Are Short-Sellers Onto Something at NVIDIA?


Since everyone loves a winner, it's reasonable to assume that everyone hates a loser -- everyone, but short-sellers. These contrarian investors bet that hot stocks are primed to fall, aiming to turn their pessimism into profits.

Below, we take a look at graphics chipmaker NVIDIA , which saw a 64% jump in shares sold short, though it only amounts to around 4% of its float, so its short interest ratio is only two days to cover. Don't expect a short squeeze here. Let's see if the chip maker has the power to make short work of short-sellers.

NVIDIA snapshot

Market Cap

$7.8 billion

Revenues (TTM)

$4.1 billion

1-Year Stock Return


Estimated 5-Year EPS Growth


Return on Investment


Dividend and Yield


Recent Price


Shares Short Nov 30

22.6 million

Shares Short Nov 15

13.7 million

% Change


CAPS Rating



Just because the shorts are piling in doesn't mean that you should, too. Such stocks could have serious problems that warrant their short interest, but they might also just be stricken by short-term troubles. Only Foolish due diligence will tell you for certain.

The short story
To hear some analysts tell it, NVIDIA is a zombie: it's dead, but it just doesn't know it. What else can account for the somnambulistic condition of the PC market, but NVIDIA recording 13% growth in sales, and a 17% growth in profits, record levels for both? They say those sales just can't keep pace with the death of the PC, so it's only a matter of time before the chip maker wakes up to the fact it has one foot in the grave. It might be gaining market share, but that's reflected in its price .

I think the market could do with a whole hoard of zombies, then, if that's how they're going to perform.

The PC market is indeed slowing. According to the market researchers at Gartner, global PC shipments fell 8% in the third quarter, to 87.5 million units. But some of that can be blamed on the weak back-to-school season that retailers experienced, and the advent of the new Microsoft Windows 8 operating system. Retailers had product on hand that they needed to get rid of first, particularly with the new OS due out .

Intel warned about it back in September, saying there was weak demand, and lowering its guidance. Hewlett-Packard , one of Intel's chief endpoints for its chip, is mired in the global malaise, but also entangled in a drama of its own making over the acquisition of Autonomy and allegations of fraud. It's a seriously distracted player, which explains why Lenovo became top dog in worldwide PC shipments for the first time ever .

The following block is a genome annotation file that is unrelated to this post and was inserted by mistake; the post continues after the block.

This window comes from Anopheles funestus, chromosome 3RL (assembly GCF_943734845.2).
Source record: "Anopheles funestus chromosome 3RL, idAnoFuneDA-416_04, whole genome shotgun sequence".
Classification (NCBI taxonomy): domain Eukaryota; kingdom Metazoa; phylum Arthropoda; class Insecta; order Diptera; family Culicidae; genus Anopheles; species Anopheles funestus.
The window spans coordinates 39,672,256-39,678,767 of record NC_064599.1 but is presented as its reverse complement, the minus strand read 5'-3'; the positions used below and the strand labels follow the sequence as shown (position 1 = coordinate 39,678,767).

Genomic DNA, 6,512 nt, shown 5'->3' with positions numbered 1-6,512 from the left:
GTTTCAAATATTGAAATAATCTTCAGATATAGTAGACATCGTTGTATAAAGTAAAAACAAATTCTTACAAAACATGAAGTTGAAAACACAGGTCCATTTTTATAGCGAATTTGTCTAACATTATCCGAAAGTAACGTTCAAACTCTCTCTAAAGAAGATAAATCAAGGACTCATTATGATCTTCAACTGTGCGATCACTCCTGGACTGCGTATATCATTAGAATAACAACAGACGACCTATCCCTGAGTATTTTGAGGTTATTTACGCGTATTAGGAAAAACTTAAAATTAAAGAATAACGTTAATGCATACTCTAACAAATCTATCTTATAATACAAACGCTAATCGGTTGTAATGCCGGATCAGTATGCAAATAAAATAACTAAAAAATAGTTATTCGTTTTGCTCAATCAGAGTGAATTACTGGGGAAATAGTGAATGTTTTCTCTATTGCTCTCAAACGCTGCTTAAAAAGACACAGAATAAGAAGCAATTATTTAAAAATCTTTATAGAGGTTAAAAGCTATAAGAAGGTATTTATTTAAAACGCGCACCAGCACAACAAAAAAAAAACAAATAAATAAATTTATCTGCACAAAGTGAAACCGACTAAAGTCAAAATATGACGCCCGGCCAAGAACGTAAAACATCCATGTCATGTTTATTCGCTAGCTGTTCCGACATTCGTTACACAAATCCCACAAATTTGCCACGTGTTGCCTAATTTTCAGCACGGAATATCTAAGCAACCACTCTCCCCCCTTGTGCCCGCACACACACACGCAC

Such distractions have helped NVIDIA take share. Tablets and mobile computing are on the rise, becoming the fastest-growing product category in the consumer electronics industry. The industry's trade association says that sales should hit $29.1 billion this year, up 83% from 2011. In fact, tablet shipments are expected to surpass notebooks in just a few years.

NVIDIA has an envious lineup of partners, including Google's popular Nexus 7 tablet, and Microsoft's own new tablet, Surface, that opened to rave reviews. While Apple has chosen to stick with its internally-developed ARM Holdings' processor, the Tegra chip is doing just fine, achieving record sales, while the GPU business continued to grow, despite a weakened market. In short, NVIDIA is poised to capitalize on the fastest-growing segments of the computing industry.

I've had a long-term outperform rating on NVIDIA on CAPS, which I don't plan on changing, but tell me in the comments section below whether you agree with analysts that this is really a case of the walking dead.

Don't sell yourself short
Share your views below on whether short sellers should be squeezed till it hurts, or if the stock ought to be shorted till the sun don't shine.

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The article Are Short-Sellers Onto Something at NVIDIA? originally appeared on

Rich Duprey owns shares of Apple and Intel. The Motley Fool owns shares of Apple, Google, Intel, and Microsoft. Motley Fool newsletter services recommend Apple, Google, Intel, Microsoft, and NVIDIA. Try any of our Foolish newsletter services free for 30 days. We Fools may not all hold the same opinions, but we all believe that considering a diverse range of insights makes us better investors. The Motley Fool has a disclosure policy.

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